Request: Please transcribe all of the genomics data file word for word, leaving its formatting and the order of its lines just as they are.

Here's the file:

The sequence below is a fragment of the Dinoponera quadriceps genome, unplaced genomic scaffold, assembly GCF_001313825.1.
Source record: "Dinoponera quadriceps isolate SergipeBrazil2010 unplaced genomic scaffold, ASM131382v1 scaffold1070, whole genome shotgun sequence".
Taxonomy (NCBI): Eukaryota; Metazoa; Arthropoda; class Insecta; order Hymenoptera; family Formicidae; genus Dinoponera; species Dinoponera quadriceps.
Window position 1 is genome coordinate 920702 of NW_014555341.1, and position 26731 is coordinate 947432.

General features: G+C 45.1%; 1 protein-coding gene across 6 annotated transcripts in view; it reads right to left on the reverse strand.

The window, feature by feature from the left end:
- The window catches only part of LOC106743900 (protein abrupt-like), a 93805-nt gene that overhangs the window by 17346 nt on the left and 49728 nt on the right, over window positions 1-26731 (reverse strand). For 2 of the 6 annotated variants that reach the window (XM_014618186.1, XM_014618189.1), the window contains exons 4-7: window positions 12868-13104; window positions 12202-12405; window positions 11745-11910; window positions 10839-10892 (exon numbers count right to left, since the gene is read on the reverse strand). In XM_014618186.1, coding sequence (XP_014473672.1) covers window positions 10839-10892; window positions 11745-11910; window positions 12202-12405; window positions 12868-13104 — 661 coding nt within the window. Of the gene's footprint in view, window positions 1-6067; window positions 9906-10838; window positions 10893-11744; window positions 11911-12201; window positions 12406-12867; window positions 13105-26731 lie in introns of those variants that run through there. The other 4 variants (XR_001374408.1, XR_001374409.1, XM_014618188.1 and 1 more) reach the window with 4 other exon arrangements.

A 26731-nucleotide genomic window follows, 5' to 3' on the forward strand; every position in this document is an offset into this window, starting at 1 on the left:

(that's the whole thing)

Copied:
The sequence below is a fragment of the Dinoponera quadriceps genome, unplaced genomic scaffold, assembly GCF_001313825.1.
Source record: "Dinoponera quadriceps isolate SergipeBrazil2010 unplaced genomic scaffold, ASM131382v1 scaffold1070, whole genome shotgun sequence".
Taxonomy (NCBI): Eukaryota; Metazoa; Arthropoda; class Insecta; order Hymenoptera; family Formicidae; genus Dinoponera; species Dinoponera quadriceps.
Window position 1 is genome coordinate 920702 of NW_014555341.1, and position 26731 is coordinate 947432.

General features: G+C 45.1%; 1 protein-coding gene across 6 annotated transcripts in view; it reads right to left on the reverse strand.

The window, feature by feature from the left end:
- The window catches only part of LOC106743900 (protein abrupt-like), a 93805-nt gene that overhangs the window by 17346 nt on the left and 49728 nt on the right, over window positions 1-26731 (reverse strand). For 2 of the 6 annotated variants that reach the window (XM_014618186.1, XM_014618189.1), the window contains exons 4-7: window positions 12868-13104; window positions 12202-12405; window positions 11745-11910; window positions 10839-10892 (exon numbers count right to left, since the gene is read on the reverse strand). In XM_014618186.1, coding sequence (XP_014473672.1) covers window positions 10839-10892; window positions 11745-11910; window positions 12202-12405; window positions 12868-13104 — 661 coding nt within the window. Of the gene's footprint in view, window positions 1-6067; window positions 9906-10838; window positions 10893-11744; window positions 11911-12201; window positions 12406-12867; window positions 13105-26731 lie in introns of those variants that run through there. The other 4 variants (XR_001374408.1, XR_001374409.1, XM_014618188.1 and 1 more) reach the window with 4 other exon arrangements.

A 26731-nucleotide genomic window follows, 5' to 3' on the forward strand; every position in this document is an offset into this window, starting at 1 on the left: